NASA's Hurricane Recovery Could Delay Two Shuttle Flights
This picture of Hurricane Ike was downlinked by the crew of the International Space Station on September 10, 2008. Houston mission control evacuations have forced NASA and Russian officials to delay the docking of a Progress cargo ship with the space station.
Credit: NASA

NASA started what will be a slow recovery from Hurricane Ike at the Houston home of Mission Control on Sunday, one likely to trigger delays in the agency's next two shuttle flights.

Johnson Space Center will remain closed until next week while a relatively small NASA and contractor recovery team restores power and other utilities around the center.

Surrounding communities also will be struggling to recover from a monster storm that left Houston without power and prompted a weeklong curfew between 9 p.m. and 6 a.m. to keep people off swamped roadways.

"There are a lot of things around the center that need to be shored up before we can welcome back the work force," NASA spokesman Mike Curie said.

JSC employs 15,000-12,000 of them contractors and 3,000 civil servants. Many live in surrounding communities and still cannot return to homes they evacuated.

The small city of Seabrook just outside the gates to JSC was likened to a disaster area with no power, no sewer service and no passable roadways. The mayor of the town ordered safety officials to turn away residents attempting to return home, according to Associated Press reports.

At the space center, a 65-member "ride-out crew" began mopping up after the roof of Building 30 - which houses the Mission Control Center - was damaged during the storm. The team started clearing debris and restoring power at buildings on a priority basis.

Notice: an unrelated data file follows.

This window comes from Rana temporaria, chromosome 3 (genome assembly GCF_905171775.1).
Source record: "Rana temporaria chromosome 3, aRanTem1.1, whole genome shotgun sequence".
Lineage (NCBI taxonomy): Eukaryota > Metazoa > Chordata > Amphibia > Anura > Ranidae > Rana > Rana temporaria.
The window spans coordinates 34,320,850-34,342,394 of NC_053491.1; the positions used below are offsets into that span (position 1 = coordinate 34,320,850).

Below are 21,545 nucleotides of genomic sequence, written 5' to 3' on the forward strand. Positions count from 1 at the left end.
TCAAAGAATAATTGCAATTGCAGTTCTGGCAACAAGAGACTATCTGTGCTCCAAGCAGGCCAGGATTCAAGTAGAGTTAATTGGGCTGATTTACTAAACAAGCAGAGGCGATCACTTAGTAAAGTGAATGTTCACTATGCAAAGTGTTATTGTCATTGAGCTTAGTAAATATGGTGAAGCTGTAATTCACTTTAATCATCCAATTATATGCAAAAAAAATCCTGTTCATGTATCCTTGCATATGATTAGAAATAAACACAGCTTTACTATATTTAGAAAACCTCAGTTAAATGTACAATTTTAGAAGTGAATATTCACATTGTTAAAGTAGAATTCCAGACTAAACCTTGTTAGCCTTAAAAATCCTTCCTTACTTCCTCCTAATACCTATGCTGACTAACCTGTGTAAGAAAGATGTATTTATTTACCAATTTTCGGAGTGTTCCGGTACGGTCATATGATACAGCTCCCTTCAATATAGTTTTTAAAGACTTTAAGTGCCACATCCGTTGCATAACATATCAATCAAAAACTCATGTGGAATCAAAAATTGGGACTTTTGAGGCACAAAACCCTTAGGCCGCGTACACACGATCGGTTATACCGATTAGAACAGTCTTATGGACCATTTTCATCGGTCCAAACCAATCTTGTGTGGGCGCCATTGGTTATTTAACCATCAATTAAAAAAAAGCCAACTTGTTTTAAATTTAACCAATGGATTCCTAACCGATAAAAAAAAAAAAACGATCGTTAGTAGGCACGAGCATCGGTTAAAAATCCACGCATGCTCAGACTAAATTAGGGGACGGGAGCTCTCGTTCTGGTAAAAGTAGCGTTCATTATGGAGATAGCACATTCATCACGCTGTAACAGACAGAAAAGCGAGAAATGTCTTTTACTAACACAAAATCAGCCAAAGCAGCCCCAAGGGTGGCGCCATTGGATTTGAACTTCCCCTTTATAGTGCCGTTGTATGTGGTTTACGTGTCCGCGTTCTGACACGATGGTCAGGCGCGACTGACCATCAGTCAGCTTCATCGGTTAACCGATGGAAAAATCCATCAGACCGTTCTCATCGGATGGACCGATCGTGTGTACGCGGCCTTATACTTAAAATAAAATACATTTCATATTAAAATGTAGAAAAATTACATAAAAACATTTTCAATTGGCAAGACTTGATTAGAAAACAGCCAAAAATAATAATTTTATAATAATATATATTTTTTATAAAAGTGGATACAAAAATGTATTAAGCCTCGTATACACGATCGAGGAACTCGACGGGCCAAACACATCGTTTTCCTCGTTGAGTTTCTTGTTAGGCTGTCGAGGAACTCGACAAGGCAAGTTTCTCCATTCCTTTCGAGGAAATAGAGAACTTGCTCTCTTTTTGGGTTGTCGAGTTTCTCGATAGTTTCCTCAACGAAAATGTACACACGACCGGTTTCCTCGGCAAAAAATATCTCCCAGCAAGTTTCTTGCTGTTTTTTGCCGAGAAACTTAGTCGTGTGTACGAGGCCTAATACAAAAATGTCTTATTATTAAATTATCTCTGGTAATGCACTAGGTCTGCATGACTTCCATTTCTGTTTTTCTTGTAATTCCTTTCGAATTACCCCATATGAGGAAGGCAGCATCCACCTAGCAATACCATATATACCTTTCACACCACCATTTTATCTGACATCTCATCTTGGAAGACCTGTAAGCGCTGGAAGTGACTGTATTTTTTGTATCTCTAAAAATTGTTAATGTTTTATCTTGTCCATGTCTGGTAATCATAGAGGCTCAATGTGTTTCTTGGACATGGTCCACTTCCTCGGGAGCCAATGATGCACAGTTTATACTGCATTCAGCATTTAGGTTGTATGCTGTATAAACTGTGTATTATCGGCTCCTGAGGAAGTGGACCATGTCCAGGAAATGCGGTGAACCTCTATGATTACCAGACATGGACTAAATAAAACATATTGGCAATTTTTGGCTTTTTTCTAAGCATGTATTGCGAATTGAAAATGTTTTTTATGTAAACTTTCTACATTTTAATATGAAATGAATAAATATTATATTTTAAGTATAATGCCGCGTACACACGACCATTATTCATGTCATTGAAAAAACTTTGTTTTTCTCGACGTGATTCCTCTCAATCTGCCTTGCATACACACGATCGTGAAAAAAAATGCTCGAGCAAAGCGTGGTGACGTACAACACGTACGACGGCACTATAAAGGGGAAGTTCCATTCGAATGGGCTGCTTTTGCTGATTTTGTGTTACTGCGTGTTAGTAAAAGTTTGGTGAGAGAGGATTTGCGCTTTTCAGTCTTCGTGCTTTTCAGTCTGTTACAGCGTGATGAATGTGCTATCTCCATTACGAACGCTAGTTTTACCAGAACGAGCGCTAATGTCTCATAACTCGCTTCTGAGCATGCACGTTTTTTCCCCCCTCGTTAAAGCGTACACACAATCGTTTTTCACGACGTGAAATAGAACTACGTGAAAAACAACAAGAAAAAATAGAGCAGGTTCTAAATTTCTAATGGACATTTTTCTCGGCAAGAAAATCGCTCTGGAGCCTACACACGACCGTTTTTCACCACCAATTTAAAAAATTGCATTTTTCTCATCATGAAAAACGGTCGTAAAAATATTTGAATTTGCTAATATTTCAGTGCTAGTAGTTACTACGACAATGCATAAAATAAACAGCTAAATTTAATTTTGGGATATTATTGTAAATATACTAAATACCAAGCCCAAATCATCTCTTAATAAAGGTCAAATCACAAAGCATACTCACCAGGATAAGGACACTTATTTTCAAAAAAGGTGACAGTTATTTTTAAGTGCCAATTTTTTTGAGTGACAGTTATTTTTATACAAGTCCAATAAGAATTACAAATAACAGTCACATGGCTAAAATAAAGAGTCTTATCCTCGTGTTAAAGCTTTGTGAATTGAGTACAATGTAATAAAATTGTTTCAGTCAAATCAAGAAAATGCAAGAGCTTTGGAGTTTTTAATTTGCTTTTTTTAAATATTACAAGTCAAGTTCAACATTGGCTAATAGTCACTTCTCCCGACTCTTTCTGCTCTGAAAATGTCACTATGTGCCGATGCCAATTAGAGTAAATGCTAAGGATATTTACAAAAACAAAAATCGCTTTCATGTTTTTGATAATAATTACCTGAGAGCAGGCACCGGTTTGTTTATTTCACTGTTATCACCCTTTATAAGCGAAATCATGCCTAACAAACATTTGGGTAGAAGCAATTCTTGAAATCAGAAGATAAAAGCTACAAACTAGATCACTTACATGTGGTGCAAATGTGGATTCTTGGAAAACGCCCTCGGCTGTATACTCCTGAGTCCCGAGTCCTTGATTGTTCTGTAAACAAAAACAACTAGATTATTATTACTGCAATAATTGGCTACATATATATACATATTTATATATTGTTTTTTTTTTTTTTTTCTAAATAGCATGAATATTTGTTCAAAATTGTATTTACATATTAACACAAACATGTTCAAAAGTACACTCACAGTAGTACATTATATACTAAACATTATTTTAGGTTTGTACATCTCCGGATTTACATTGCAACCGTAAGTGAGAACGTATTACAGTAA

Water is standing in some areas at the center, particularly those closest to Clear Lake, a large body of water that connects to Galveston Bay three miles from JSC. The ability to pump water depends on the restoration of power in surrounding municipalities.

Recovery teams dispatched to the Neutral Bouyancy Laboratory several miles from the center found no major damage at NASA's spacewalk training center.

The weekend shutdown at JSC will make it difficult to maintain an already tight schedule for the planned Oct. 10 launch of shuttle Atlantis on a Hubble Space Telescope servicing mission and the Nov. 12 launch of Endeavour on an International Space Station outfitting flight.

Astronaut and flight controller training for both missions will be stalled until JSC is reopened for normal operations.

The Endeavour flight faces a Nov. 25 launch deadline. The sun angle on the station from Nov. 26 through Dec. 17 will be such that the outpost would not be able to generate enough power, or dispel enough heat, to support a docked shuttle mission.

NASA also would opt not to fly during the Christmas and New Year's holidays, so a delay beyond Nov. 25 likely would push the Endeavour mission to early next year.

NASA activated backup space station Mission Control Centers near Austin, Texas, and Huntsville, Ala., on Thursday, the day the center closed in advance of the storm. The backup centers have limited command-and-control capabilities, so a robotic Russian cargo carrier launched last Wednesday is loitering in orbit near the station.

NASA and the Russian Federal Space Agency opted to delay a planned docking last Friday because the backup control centers cannot feather the station's massive American solar wings.

The giant arrays - which stretch 240 feet from tip to tip - typically are turned edge-on to approaching Progress space freighters to avoid contamination from thrusters spewing exhaust from toxic rocket propellant.

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